top of page

South Greenland - Retrospective

This trip had gone extremely well. The daily distances, toughness, amount of food, batteries, and gas I carried had all been sufficient but not too much. My clothes and camping gear were also well suited for the weather. There were only two main things that hadn't gone according to plan.


The first was my packraft. Most of the rivers were easily crossable by foot, while the larger ones would have been too rough even with a packraft. The few times that I did use it were a lot of fun though. The second thing that had gone wrong was of course my SPOT-2 GPS transmitter. I currently use a Garmin inReach mini and have no complains about it.


In terms of landscape, this hike has been at least as nice as Iceland, but much more mountains and rough. In Greenland you really just don't meet anyone, period. For those inspired by this story, I want to emphasize that hiking there can be really dangerous and you shouldn't even think of going without a proper preparation and a good amount of prior experience, see my page about Preparing for a Hike for tips.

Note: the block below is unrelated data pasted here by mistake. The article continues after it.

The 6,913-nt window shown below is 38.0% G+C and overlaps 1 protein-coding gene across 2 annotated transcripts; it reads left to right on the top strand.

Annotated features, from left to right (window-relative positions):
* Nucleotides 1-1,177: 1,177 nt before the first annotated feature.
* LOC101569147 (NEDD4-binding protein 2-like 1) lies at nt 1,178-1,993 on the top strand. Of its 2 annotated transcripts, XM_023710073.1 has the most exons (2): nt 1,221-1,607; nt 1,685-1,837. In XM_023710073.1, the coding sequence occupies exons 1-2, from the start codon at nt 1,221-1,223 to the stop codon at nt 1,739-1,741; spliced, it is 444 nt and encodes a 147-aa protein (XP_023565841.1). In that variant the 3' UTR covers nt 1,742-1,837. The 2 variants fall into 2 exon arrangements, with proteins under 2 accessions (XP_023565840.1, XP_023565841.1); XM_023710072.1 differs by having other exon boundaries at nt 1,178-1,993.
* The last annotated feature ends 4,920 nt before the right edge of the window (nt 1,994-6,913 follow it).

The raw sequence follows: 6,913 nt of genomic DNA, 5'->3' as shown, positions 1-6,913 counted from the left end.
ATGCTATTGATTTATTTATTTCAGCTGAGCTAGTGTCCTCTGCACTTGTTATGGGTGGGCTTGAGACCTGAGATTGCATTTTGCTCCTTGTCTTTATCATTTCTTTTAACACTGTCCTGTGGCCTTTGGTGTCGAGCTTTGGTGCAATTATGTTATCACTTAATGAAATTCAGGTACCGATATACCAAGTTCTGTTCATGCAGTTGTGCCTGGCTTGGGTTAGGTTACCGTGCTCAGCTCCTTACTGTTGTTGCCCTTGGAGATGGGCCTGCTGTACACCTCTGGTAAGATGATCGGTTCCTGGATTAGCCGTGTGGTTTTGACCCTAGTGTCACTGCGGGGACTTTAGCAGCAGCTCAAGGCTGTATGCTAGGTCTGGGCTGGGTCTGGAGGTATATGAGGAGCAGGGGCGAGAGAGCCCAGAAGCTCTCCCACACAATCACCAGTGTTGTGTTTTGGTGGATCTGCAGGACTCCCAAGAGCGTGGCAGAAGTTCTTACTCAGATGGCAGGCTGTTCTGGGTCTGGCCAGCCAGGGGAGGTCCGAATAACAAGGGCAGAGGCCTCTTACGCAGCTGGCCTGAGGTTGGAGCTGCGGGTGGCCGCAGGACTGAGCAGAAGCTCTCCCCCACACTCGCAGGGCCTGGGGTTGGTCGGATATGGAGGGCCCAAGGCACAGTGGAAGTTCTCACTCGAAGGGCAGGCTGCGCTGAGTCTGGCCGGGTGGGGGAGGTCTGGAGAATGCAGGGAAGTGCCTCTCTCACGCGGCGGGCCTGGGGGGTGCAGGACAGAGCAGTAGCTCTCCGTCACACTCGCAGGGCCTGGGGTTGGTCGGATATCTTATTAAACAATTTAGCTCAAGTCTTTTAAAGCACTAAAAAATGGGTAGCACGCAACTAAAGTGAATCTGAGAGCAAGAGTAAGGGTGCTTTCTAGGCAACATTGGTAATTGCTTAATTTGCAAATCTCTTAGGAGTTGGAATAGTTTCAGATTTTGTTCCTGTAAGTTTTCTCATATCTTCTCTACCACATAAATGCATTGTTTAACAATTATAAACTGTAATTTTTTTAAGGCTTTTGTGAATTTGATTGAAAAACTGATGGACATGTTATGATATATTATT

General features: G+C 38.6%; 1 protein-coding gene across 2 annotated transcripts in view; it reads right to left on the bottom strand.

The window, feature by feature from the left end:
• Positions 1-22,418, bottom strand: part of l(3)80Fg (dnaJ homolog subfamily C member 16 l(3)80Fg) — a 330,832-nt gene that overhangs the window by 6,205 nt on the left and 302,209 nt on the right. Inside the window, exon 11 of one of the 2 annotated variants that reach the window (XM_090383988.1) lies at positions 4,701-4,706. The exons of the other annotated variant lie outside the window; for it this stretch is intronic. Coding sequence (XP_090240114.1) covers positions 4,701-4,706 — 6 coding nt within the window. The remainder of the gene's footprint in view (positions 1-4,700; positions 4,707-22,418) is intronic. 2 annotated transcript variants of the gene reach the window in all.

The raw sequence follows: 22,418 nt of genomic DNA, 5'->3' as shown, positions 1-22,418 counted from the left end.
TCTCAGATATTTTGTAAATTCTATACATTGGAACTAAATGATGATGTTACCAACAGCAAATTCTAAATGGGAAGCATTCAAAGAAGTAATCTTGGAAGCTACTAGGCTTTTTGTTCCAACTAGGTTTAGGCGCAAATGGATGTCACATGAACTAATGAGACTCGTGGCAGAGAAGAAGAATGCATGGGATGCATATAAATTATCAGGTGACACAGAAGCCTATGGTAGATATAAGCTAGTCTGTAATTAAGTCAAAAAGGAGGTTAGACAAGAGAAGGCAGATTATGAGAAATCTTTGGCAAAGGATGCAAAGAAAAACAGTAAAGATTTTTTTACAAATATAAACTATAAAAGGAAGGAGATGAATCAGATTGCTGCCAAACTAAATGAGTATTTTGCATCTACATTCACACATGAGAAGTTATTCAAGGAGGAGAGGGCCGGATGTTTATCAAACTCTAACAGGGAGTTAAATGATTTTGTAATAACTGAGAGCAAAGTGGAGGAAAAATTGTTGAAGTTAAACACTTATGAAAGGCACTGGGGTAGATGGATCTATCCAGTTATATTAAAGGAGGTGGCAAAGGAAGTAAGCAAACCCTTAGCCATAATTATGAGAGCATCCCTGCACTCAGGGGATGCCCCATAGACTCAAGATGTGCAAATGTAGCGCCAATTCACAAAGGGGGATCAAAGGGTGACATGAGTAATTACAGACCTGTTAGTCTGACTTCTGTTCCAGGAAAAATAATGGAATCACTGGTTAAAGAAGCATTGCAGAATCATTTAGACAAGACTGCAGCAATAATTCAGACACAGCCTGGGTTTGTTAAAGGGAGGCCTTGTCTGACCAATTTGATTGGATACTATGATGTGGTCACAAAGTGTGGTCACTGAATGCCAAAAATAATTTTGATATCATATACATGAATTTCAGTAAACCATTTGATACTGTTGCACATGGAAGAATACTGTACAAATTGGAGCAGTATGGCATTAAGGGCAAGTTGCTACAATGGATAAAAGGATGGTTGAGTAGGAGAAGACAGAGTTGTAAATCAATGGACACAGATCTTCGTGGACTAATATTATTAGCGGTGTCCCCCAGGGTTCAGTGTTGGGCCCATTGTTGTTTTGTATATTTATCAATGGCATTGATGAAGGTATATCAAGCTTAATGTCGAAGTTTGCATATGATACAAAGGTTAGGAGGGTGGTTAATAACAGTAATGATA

I can't say I missed people. After the first 1 or 2 days of being alone I entered a really nice and relaxed state of mind, I could really be myself on a deeper level than possible when being around other people. After a week in solitude I felt perfectly in tune with nature and very insignificant. 

Back in the Netherlands, it took a while to get used to people again, to say the least. There wasn't really anyone who understood why I had been hiking for weeks alone in such a harsh environment. It was a bit of a pity to not have anyone to relate to, but I wouldn't have wanted to miss this trip for the world, nor have done it with someone else. This had been extra special because I had done it alone.

bottom of page